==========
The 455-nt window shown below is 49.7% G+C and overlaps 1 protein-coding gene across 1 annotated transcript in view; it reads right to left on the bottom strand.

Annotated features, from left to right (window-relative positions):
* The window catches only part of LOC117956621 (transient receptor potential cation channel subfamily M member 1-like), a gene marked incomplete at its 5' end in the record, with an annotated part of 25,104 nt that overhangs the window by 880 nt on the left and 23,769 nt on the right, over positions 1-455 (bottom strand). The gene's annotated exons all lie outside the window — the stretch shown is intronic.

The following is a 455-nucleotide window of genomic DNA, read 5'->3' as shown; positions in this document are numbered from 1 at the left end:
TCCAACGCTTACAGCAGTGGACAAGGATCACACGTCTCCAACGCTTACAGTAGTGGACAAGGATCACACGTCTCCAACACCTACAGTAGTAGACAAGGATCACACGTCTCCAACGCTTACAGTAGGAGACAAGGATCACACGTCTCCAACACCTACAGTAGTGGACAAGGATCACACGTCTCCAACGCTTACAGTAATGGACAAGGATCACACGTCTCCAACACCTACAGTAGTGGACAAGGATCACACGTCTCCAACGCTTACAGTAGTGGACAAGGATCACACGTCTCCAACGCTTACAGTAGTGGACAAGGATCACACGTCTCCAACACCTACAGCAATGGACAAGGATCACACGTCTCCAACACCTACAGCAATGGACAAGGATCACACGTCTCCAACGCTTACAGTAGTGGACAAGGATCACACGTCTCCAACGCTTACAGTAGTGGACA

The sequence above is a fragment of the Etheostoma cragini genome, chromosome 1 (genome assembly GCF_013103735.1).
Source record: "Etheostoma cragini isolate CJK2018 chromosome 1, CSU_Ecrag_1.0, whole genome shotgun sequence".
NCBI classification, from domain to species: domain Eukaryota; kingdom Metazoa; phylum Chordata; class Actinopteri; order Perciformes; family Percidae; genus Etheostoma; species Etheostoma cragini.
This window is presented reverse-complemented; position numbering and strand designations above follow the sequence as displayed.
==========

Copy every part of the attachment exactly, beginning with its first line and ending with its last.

The 455-nt window shown below is 49.7% G+C and overlaps 1 protein-coding gene across 1 annotated transcript in view; it reads right to left on the bottom strand.

Annotated features, from left to right (window-relative positions):
* The window catches only part of LOC117956621 (transient receptor potential cation channel subfamily M member 1-like), a gene marked incomplete at its 5' end in the record, with an annotated part of 25,104 nt that overhangs the window by 880 nt on the left and 23,769 nt on the right, over positions 1-455 (bottom strand). The gene's annotated exons all lie outside the window — the stretch shown is intronic.

The following is a 455-nucleotide window of genomic DNA, read 5'->3' as shown; positions in this document are numbered from 1 at the left end:
TCCAACGCTTACAGCAGTGGACAAGGATCACACGTCTCCAACGCTTACAGTAGTGGACAAGGATCACACGTCTCCAACACCTACAGTAGTAGACAAGGATCACACGTCTCCAACGCTTACAGTAGGAGACAAGGATCACACGTCTCCAACACCTACAGTAGTGGACAAGGATCACACGTCTCCAACGCTTACAGTAATGGACAAGGATCACACGTCTCCAACACCTACAGTAGTGGACAAGGATCACACGTCTCCAACGCTTACAGTAGTGGACAAGGATCACACGTCTCCAACGCTTACAGTAGTGGACAAGGATCACACGTCTCCAACACCTACAGCAATGGACAAGGATCACACGTCTCCAACACCTACAGCAATGGACAAGGATCACACGTCTCCAACGCTTACAGTAGTGGACAAGGATCACACGTCTCCAACGCTTACAGTAGTGGACA

The sequence above is a fragment of the Etheostoma cragini genome, chromosome 1 (genome assembly GCF_013103735.1).
Source record: "Etheostoma cragini isolate CJK2018 chromosome 1, CSU_Ecrag_1.0, whole genome shotgun sequence".
NCBI classification, from domain to species: domain Eukaryota; kingdom Metazoa; phylum Chordata; class Actinopteri; order Perciformes; family Percidae; genus Etheostoma; species Etheostoma cragini.
This window is presented reverse-complemented; position numbering and strand designations above follow the sequence as displayed.